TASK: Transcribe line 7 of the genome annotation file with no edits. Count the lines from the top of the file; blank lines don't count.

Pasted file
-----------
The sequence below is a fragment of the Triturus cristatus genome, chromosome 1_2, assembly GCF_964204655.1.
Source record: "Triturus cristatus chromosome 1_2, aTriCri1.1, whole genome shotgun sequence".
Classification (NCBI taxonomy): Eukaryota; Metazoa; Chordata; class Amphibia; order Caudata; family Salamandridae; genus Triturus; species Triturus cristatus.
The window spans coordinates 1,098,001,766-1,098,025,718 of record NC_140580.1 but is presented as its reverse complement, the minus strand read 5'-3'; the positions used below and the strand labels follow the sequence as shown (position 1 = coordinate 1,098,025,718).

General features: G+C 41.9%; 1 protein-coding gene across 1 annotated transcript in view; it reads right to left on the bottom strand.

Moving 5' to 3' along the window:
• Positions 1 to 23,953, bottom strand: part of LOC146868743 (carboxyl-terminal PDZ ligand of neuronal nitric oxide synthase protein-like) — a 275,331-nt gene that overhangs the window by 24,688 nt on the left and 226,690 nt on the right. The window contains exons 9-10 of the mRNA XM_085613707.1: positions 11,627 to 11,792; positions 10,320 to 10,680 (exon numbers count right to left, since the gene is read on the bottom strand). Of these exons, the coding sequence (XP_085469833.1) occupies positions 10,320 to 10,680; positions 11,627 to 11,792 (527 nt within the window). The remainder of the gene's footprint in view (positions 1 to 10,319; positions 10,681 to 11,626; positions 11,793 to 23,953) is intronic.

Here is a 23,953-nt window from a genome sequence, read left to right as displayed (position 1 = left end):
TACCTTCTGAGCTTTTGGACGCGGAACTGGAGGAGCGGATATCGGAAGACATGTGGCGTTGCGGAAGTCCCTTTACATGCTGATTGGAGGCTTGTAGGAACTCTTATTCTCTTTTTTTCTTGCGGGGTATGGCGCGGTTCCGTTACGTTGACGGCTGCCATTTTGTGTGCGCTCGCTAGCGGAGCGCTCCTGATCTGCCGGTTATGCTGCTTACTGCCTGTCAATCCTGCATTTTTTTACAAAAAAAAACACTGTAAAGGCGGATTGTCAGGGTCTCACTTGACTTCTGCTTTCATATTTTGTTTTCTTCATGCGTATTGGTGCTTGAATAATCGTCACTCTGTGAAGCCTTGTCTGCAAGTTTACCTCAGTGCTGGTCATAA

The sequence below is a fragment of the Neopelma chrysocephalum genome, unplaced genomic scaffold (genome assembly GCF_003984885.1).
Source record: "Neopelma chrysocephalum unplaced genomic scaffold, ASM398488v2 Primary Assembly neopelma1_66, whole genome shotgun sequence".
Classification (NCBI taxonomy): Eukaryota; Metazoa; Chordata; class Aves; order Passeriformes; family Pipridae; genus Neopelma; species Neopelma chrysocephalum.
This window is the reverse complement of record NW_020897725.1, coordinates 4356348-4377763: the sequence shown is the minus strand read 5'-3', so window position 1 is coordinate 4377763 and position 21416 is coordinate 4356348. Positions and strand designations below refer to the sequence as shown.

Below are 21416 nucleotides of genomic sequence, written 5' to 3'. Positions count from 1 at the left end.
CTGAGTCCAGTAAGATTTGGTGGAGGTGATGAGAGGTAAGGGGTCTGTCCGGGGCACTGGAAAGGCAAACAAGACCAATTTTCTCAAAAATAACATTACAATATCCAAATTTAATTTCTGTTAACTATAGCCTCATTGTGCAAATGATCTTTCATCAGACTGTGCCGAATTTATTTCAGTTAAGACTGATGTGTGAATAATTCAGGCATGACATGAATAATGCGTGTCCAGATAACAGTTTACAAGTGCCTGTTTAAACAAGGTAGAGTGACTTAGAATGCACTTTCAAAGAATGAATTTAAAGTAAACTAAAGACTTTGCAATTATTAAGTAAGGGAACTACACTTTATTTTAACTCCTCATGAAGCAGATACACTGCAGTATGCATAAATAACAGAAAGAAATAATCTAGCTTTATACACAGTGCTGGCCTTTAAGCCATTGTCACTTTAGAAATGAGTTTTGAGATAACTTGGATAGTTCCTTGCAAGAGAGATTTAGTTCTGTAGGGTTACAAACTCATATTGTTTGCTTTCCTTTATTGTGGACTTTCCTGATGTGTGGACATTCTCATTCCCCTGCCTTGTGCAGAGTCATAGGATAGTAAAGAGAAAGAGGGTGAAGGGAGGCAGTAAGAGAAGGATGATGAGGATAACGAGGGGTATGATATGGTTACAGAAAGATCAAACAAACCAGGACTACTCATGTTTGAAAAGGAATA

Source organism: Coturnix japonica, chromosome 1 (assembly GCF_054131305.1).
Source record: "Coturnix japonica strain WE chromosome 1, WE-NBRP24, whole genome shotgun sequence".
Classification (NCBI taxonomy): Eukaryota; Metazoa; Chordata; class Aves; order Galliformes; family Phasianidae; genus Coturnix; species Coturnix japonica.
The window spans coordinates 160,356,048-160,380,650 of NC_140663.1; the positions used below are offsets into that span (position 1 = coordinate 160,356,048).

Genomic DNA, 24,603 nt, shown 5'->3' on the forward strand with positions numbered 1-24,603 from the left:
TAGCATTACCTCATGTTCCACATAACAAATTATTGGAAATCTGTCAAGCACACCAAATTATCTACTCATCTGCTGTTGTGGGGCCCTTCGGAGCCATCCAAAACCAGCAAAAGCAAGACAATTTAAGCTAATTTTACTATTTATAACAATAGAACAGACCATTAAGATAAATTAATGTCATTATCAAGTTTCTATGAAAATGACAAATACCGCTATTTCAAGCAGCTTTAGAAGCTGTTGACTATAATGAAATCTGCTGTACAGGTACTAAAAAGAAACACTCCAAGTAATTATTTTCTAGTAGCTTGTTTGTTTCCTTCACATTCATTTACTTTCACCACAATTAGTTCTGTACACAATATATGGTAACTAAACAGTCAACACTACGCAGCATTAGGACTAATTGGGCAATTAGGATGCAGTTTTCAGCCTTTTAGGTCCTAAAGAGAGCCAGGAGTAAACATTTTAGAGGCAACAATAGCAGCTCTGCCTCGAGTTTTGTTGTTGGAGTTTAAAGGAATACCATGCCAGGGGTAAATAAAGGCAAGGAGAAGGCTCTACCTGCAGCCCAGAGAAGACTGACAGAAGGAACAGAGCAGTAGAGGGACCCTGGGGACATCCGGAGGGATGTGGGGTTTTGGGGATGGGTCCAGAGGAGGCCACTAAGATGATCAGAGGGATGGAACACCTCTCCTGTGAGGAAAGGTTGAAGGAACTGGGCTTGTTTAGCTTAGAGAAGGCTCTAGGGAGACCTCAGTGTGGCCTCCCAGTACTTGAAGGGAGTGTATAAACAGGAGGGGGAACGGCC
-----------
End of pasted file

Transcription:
• Positions 1 to 23,953, bottom strand: part of LOC146868743 (carboxyl-terminal PDZ ligand of neuronal nitric oxide synthase protein-like) — a 275,331-nt gene that overhangs the window by 24,688 nt on the left and 226,690 nt on the right. The window contains exons 9-10 of the mRNA XM_085613707.1: positions 11,627 to 11,792; positions 10,320 to 10,680 (exon numbers count right to left, since the gene is read on the bottom strand). Of these exons, the coding sequence (XP_085469833.1) occupies positions 10,320 to 10,680; positions 11,627 to 11,792 (527 nt within the window). The remainder of the gene's footprint in view (positions 1 to 10,319; positions 10,681 to 11,626; positions 11,793 to 23,953) is intronic.